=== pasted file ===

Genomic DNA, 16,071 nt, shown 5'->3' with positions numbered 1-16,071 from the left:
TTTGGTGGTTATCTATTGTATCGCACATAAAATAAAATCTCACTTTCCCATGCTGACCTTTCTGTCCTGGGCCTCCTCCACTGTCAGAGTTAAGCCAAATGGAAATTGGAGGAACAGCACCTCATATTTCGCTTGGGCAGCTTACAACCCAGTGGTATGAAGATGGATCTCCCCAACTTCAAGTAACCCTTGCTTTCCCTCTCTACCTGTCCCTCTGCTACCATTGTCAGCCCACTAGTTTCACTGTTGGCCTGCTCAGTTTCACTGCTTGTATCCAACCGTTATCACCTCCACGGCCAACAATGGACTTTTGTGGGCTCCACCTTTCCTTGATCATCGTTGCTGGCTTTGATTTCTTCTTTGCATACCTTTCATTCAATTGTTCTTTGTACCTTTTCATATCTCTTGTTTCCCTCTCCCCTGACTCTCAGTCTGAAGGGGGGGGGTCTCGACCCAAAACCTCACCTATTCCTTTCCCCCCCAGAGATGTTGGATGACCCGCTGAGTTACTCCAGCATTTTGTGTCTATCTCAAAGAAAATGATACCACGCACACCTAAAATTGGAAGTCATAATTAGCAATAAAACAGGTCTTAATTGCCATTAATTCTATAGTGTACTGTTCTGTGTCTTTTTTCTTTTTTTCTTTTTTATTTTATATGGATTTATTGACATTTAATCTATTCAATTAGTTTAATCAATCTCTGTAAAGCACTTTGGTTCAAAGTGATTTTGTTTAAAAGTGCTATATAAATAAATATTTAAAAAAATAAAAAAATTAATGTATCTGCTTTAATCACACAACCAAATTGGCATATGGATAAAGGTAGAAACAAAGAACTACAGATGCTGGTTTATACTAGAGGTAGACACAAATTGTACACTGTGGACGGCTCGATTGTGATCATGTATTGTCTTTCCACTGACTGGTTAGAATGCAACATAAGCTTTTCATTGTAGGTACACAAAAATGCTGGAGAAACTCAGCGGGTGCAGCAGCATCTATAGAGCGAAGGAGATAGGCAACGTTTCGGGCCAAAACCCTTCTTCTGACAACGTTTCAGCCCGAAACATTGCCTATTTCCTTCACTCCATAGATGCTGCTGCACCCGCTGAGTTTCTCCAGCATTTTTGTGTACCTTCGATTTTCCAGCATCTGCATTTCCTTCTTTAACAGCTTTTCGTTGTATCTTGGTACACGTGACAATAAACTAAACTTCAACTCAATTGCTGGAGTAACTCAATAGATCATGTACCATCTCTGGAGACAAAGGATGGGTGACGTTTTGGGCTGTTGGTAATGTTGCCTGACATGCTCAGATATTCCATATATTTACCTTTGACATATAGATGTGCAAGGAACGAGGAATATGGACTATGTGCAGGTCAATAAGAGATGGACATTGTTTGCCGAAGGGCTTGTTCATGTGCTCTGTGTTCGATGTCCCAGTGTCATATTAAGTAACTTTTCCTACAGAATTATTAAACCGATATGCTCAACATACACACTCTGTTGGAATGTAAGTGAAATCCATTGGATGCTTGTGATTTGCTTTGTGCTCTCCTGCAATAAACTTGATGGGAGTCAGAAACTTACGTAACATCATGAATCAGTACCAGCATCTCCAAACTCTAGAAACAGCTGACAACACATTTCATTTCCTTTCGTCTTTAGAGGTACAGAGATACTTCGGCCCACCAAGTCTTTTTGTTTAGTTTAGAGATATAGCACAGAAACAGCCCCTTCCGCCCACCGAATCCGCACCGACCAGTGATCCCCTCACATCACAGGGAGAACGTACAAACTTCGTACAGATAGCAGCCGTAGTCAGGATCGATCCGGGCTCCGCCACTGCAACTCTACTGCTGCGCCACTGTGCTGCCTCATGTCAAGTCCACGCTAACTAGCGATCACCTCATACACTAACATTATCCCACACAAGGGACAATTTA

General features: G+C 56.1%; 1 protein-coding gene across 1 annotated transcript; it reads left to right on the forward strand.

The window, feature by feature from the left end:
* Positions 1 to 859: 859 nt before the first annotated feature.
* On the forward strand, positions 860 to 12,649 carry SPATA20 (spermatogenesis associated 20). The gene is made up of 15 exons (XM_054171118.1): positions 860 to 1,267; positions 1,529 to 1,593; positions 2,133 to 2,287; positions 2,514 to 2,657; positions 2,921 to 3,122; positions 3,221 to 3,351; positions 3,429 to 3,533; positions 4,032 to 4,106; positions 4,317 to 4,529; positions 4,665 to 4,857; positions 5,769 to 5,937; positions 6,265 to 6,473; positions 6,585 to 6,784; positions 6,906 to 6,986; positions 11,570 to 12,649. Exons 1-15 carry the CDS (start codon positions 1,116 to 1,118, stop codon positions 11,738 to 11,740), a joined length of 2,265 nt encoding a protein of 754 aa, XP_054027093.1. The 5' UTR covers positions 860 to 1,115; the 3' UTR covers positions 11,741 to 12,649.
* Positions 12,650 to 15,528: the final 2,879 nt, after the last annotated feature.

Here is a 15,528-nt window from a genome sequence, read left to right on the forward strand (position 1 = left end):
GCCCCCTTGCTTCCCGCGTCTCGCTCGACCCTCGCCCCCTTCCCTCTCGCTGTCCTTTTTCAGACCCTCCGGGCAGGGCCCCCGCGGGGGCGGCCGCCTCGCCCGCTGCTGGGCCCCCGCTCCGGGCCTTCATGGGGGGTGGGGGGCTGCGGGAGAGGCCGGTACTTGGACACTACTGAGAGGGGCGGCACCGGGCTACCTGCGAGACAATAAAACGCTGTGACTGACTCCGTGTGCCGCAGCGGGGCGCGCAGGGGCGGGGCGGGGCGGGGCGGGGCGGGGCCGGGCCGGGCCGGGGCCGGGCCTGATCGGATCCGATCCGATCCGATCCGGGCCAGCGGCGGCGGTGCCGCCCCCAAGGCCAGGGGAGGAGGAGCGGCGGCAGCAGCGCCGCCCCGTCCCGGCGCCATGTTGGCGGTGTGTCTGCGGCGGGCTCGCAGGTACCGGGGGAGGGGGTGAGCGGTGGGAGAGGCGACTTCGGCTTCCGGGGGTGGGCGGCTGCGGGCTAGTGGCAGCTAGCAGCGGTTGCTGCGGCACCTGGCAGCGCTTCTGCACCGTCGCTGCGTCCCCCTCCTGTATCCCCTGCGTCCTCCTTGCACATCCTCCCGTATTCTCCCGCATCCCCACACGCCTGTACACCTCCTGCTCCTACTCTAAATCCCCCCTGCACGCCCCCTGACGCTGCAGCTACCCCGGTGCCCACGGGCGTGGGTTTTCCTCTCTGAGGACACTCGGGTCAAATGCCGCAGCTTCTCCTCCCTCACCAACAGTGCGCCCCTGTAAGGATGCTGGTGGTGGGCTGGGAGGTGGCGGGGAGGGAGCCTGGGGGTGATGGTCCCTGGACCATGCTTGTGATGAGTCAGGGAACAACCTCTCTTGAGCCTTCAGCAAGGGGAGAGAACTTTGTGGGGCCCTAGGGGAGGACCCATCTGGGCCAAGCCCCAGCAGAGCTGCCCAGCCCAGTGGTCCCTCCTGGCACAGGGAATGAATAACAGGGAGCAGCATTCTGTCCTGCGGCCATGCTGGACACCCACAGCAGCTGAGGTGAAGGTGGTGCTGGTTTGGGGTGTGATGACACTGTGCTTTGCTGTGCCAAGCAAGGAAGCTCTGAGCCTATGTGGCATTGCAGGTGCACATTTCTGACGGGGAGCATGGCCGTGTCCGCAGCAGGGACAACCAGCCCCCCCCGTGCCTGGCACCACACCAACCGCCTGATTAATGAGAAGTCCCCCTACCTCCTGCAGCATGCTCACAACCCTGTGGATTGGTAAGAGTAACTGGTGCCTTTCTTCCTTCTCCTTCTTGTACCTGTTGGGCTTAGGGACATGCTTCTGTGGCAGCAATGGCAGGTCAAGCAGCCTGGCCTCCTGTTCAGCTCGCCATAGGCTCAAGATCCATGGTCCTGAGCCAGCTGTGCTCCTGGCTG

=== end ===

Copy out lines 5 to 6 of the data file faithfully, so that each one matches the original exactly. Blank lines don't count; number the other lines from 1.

* Positions 1 to 859: 859 nt before the first annotated feature.
* On the forward strand, positions 860 to 12,649 carry SPATA20 (spermatogenesis associated 20). The gene is made up of 15 exons (XM_054171118.1): positions 860 to 1,267; positions 1,529 to 1,593; positions 2,133 to 2,287; positions 2,514 to 2,657; positions 2,921 to 3,122; positions 3,221 to 3,351; positions 3,429 to 3,533; positions 4,032 to 4,106; positions 4,317 to 4,529; positions 4,665 to 4,857; positions 5,769 to 5,937; positions 6,265 to 6,473; positions 6,585 to 6,784; positions 6,906 to 6,986; positions 11,570 to 12,649. Exons 1-15 carry the CDS (start codon positions 1,116 to 1,118, stop codon positions 11,738 to 11,740), a joined length of 2,265 nt encoding a protein of 754 aa, XP_054027093.1. The 5' UTR covers positions 860 to 1,115; the 3' UTR covers positions 11,741 to 12,649.